I am working toward my MS SBS 2008 certification by going thru the MS textbook for this.
This EE question is NOT about a production environment for SBS 2008, please note that. The word "production" as used below refers to 2 PCs that do not (ideally and that is the entire point of this question) depend on SBS 2008 in any way.
Most of this question is background. There are 2 question at the end and those questions I request answers to.
A **MAJOR** problem has come up. I went out and bought an $1100 new high end consumer Windows 7 PC and spent $200 at MS Technet to get the SBS 2008 install DVD. That expense and my considerable time commitment was all I **EXPECTED** to need to get my certification. I quickly found out otherwise at this forum. A number of EE MS Server experts have told me that I **MUST** turn on DNS and DHCP server in the SBS 2008 PC.
Why is that a problem? Because connected to the router are two other PCs that are PRODUCTION PCs: My Office PC and my roommates business PC. In addition the new PC is NOW dual boot, Windows 7 and SBS 2008 (latter just installed with DHCP server still on the router). I occasionally need the Windows 7 BY ITSELF to test out things for Windows 7 jobs. (I fix PCs for a living) So occasionally the Windows 7 (without virtual SBS running) is ALSO a production PC.
And I am concerned that while learning SBS 2008 I may make a mistake in a setting and suddenly the 2 production PCs will not have internet. ALSO I would prefer to turn on the new PC ONLY when I am doing exercises in my SBS 2008 MS text book and NOT ALL THE TIME. If SBS 2008 is the DNS and DHCP server for the production PCs then I **MUST** leave it on all the time. Currently I leave my Linksys router on all the time and that is sufficient. BTW Comcast is the ISP and I assume supplies the DNS server currently (with the new PC not booted up).
Now at another EE question a SBS 2008 expert said the solution was to install SBS 2008 virtually using Oracle VirtualBox (a free product). i.e I boot to Windows 7 and SBS 2008 runs in a "virtual window" to be exact and Windows 7 is the client. The other expert has ACTUALLY DONE THIS with VirtualBox and assures me it works so THAT PART is not what this EE question is about.
It is about whether having SBS 2008 being the DHCP and DNS server will STILL affect the other PRODUCTION PCs connected to the router.
Here are the other EE experts exact words about this.
"For a test lab, virtualbox works well as an alternative free virtualization platform. The OS gets a sandboxes hardware environment. It gets attached to a (virtual) network switch. It will behave as it would in a production environment...... I virtualized SBS 2008 and 2011 during the private betas found and submitted real bugs"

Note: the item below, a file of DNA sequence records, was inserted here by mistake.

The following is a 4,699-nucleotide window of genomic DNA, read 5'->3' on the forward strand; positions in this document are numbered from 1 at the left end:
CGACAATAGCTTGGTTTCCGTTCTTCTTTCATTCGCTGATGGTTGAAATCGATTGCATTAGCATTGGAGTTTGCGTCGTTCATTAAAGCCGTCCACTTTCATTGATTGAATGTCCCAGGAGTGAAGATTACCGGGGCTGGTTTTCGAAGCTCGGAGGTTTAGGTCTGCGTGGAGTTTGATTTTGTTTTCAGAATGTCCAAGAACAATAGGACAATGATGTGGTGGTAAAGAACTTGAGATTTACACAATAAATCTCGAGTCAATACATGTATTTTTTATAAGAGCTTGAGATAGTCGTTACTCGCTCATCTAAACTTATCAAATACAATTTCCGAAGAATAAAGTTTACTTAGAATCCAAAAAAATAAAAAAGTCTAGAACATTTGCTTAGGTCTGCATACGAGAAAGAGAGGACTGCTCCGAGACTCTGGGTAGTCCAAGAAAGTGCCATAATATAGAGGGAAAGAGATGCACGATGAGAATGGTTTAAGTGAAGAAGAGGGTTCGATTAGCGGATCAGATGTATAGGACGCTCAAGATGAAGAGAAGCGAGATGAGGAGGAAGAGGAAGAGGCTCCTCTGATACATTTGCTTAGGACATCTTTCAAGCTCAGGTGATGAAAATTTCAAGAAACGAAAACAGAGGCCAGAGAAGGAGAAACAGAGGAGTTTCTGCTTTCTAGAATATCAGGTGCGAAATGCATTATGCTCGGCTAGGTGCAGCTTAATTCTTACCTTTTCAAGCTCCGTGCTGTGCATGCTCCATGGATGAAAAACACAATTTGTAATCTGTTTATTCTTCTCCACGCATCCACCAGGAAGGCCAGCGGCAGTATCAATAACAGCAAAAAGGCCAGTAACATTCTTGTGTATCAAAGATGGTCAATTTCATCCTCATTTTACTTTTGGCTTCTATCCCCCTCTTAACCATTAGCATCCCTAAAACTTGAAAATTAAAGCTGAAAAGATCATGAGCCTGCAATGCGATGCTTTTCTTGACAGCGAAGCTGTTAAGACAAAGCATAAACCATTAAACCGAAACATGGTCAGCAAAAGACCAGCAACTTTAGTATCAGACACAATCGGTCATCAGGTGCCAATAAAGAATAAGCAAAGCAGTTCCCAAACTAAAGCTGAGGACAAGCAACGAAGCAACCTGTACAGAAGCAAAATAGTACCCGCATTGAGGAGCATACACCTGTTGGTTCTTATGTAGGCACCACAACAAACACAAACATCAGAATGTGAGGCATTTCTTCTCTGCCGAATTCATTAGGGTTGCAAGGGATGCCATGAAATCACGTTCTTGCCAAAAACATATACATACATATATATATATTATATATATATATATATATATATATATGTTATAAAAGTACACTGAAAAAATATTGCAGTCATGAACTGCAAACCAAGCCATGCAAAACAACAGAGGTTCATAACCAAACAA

Obviously the key sentence in that quote from the point of view of THIS question is
"It gets attached to a (virtual) network switch"
My only experience in virtual is installing Windows XP on a MAC using Parallels Desktop and installing Windows XP on a Windows Vista PC using MS's free virtual product. ie. the idea was to get a PC to run a different OS. The idea was NOT to get the MAC OS X to interact with the virtual Windows XP or to have the Windows Vista OS interact with the Windows XP. IT was SOLELY to use one or the other OS. Hence terms like " (virtual) network switch" are unfamiliar to me.
In order to assure myself that the other 2 PCs will not be affected DESPITE there being only ONE router (i.e the new PC is STILL connected to the same one router where if I did NOT do a virtual install, then, for example, DHCP server would have to be disabled in the router admin utility). please answer the following 2 questions.
(1) Please explain why IN THEORY turning on DHCP server and DNS server in the virtual SBS 2008 will not affect the other PCs connected to the router. Your explanation (which obviously relates to the concept of a virtual switch) does not need to be long or detailed. But long enough to explain how thee virtual approach ISOLATES the SBS 2008 from the other PCs connected to the router EVEN THOUGH the router and Comcast ISP are still supplying internet to the Windows 7 and SBS 2008 even though the latter runs virtually.
(2) Noting the new PC is dual boot NOW (and with the virtual approach I would never again boot to the current SBS 2008 OS), if I boot to Windows 7 and do NOT start the SBS 2008 in the virtual window, then will Windows 7 use the router for everything
will Windows 7 have NO internet access until I start SBS 2008 in the virtual window.
I DO understand that once I start SBS 2008 in the virtual window that THEN Window 7's internet access DOES depend on SBS 2008 working properly BUT that does not matter if the answer to (2) is yes as I have a RELIABLE alternative.
And the word RELIABLE is what this entire question is about. I want to learn SBS 2008 and get my MS certification BUT I do not want to make the internet access for the two production PCs UNRELIABLE while learning SBS 2008 due to a mistake I make in setting up SBS 2008..